So recently I pretty much "completed" probably one of my most dreamed of costumes: Marth from Super Smash Bros. I say from Smash and not Fire Emblem because I ended up doing one of the color swaps instead of the original. Anyway, probably one of the more difficult pieces was making the chestplate. Since the costume is done, I figure I'd share what I used and how I ended up using it to you all. Know that this is all pretty much from memory, and it is *very* picture-heavy.
Base: Football Pads
By far, probably the easiest piece to locate, but probably more expensive than other means (Mine, if memory served, cost me around $50 for the pads alone), youth football pads will serve you quite well in making a sturdy, durable chestplate base. This is important, especially since you will have a cape made of potentially two layers of fabric resting on the chestplate. The sizing is important: you'll want to get one that can come flush with your own shoulders, or one size larger at best (I went with the size larger, and it turned out incredible) for adequate coverage. You will also want to remove the actual padding, leaving nothing but the plastic. The ones I took in the pictures above have removable padding on all but what covers the shoulders; you will want to cut that off. You will also want to cut off the center pads between the shoulder and the main body (the ones that have "All-Star" on the pictures), as they are completely unnecessary.
Chest Covering: Funky Foam (Sorry for the blurry picture... ; ; )
This stuff is a godsend: a foam sheet that feels like felt, very flexible, and easily cuttable. It makes the perfect front piece for the chestplate. Now, while I did my costume in white...
...there are many more colors of this stuff to choose from, so any variety of color palettes are available. My chestplate front itself was made with one single piece of Funky Foam, cut and designed to appear like the front of Marth's chestplate (reference pictures or Melee/Brawl itself will do quite nicely), and was hot glued to the front of the pads to look like such.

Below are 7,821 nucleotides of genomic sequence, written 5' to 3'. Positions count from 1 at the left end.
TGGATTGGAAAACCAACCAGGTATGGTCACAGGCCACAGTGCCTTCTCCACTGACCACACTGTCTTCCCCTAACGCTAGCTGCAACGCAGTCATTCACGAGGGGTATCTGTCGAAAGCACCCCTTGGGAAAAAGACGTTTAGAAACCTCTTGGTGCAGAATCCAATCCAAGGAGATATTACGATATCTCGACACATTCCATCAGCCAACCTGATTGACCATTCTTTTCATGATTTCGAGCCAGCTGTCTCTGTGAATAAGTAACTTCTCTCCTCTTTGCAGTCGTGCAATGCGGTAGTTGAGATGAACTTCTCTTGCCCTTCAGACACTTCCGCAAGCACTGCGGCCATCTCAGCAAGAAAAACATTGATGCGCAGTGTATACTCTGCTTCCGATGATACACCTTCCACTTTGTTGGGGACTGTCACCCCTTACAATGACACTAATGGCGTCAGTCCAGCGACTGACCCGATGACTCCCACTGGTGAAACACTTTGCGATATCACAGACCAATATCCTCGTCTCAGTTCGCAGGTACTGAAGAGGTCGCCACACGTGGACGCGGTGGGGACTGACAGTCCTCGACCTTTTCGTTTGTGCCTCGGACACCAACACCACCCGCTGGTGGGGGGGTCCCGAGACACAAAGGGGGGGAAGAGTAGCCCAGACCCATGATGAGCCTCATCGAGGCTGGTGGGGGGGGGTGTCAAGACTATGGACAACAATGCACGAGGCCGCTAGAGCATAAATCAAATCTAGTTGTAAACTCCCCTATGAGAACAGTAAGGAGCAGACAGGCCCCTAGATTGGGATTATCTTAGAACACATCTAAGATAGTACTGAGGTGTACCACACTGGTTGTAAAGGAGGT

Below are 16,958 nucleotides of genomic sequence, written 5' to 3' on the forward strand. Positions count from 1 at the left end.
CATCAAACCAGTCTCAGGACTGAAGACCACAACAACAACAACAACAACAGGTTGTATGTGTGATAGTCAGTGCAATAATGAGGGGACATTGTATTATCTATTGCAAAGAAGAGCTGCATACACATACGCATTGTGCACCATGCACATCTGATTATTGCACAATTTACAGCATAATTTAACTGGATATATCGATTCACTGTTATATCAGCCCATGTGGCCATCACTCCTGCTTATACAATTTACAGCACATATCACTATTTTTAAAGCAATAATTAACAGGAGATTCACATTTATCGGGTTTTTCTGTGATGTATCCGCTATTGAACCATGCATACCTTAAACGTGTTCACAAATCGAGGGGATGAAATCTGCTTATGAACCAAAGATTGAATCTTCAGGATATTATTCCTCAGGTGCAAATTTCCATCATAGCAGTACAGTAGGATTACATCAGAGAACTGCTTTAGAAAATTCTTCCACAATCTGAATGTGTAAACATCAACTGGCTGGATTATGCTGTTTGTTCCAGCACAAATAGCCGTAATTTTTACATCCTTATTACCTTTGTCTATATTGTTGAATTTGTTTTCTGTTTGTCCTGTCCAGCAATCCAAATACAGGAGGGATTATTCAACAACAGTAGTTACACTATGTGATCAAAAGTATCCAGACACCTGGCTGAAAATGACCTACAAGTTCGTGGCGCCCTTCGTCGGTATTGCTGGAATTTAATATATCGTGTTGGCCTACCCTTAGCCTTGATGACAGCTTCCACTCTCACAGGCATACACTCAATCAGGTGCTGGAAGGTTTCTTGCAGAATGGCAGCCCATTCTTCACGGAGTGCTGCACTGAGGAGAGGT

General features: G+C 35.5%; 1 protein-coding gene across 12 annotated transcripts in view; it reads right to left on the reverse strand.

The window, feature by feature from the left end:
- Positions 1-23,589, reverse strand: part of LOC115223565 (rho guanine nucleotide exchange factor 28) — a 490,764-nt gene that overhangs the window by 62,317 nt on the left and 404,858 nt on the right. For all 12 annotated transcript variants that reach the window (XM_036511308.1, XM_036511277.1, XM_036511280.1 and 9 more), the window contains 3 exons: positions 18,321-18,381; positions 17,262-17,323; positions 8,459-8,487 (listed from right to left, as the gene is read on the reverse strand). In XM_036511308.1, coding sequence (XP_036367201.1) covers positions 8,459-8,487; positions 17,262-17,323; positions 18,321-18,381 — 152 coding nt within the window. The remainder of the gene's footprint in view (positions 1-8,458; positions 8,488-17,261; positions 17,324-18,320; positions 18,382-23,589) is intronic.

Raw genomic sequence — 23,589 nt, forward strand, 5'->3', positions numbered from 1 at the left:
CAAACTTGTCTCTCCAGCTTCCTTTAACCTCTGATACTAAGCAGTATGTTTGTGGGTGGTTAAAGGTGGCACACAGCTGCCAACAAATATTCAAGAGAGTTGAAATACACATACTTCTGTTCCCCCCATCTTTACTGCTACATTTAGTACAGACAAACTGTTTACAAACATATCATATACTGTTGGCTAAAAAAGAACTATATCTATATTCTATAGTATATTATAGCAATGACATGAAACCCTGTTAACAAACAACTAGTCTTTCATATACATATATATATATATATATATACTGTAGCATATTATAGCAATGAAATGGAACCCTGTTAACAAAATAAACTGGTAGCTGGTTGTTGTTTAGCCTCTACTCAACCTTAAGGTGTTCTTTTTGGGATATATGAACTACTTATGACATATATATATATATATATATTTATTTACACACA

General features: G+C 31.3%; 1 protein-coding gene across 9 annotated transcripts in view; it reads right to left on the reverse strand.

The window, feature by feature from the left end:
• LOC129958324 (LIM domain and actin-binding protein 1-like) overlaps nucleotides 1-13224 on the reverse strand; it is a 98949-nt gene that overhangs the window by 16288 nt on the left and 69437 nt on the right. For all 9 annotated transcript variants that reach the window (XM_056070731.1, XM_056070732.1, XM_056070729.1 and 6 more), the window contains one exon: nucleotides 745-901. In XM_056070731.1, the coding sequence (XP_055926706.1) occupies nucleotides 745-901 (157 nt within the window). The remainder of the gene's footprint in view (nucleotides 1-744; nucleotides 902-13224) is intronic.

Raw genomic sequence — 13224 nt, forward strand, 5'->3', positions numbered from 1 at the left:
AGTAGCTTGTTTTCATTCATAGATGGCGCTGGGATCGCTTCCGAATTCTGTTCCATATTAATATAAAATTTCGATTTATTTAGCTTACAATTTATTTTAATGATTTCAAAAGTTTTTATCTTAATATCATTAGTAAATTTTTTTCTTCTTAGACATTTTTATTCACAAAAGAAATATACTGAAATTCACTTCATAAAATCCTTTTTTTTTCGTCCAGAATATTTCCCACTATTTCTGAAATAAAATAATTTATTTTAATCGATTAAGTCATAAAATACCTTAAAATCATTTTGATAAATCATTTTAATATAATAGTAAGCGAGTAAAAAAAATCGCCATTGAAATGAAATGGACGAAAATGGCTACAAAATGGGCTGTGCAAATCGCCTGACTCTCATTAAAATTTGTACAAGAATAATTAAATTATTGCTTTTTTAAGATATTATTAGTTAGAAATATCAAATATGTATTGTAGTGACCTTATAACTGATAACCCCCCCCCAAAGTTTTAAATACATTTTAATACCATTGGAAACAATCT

[b][u]NOTE[/u]:[/b] when you hot glue this to the chestplate, leave enough room for you to reach underneath the sheet to hook the pads to yourself! The pads hook underneath your arms to the front in little slots. You block them, or a way to get to them without mangling your front, you're doing it wrong. =X
Shoulder Paint: Rust-Oleum Specialty Plastic Spray Paint
You'll specifically need something to cover up the unsightly silver plastic on the shoulder, and nothing screams out loudly like spray paint. But most spray paint won't work on projects like this (trust me, I found this out the hard way), so you will either need to sand down the padding or get a special type of spray paint. This is that kind of spray paint. It binds directly to plastic, without any sort of primer or sanding, and it leaves a very good sheen to the painted area. It doesn't melt the Funky Foam, so if you forget to apply this until *after* you attach the chestpiece to the front (like I did), you can still spray over the shoulders without fear of losing the foam sheet.
One thing to note can be spotted in this picture:
The shoulderpads aren't even truly noticable, right? So why paint over them? Simple question with a simple answer: it all depends on how you get the cape to hang. You will *need* to cover both shoulder pads with the paint almost as an insurance policy, because if your cape hangs differently, more of the shoulders will be visible.
Edge Trim: Shiny Gold Ribbon
No two ways about it, for the trim around the chestplate, shiny ribbon is the way to go. I just happened to need gold ribbon, but depending on the color swap you choose, the color may vary. Regardless, you will want to cover every edge along the front and the shoulders with this; hot glue is your friend for this. It's also recommended that you have a second person help out for this, as you will be having to deal with interesting cuts, folds, and pieces in order to get the look right. Just note: you'll want this stuff by the spool. Trying to figure out yardage you need may be too complicated, and you never know when you may mess up.
And there you have it, the list of materials, why they're used, and how to use them in one (hopefully) informative post. With any luck, your chestplate will look as good (prolly better =D) as mine:
Feel free to ask any questions, and I shall try to answer them to the best of my abilities.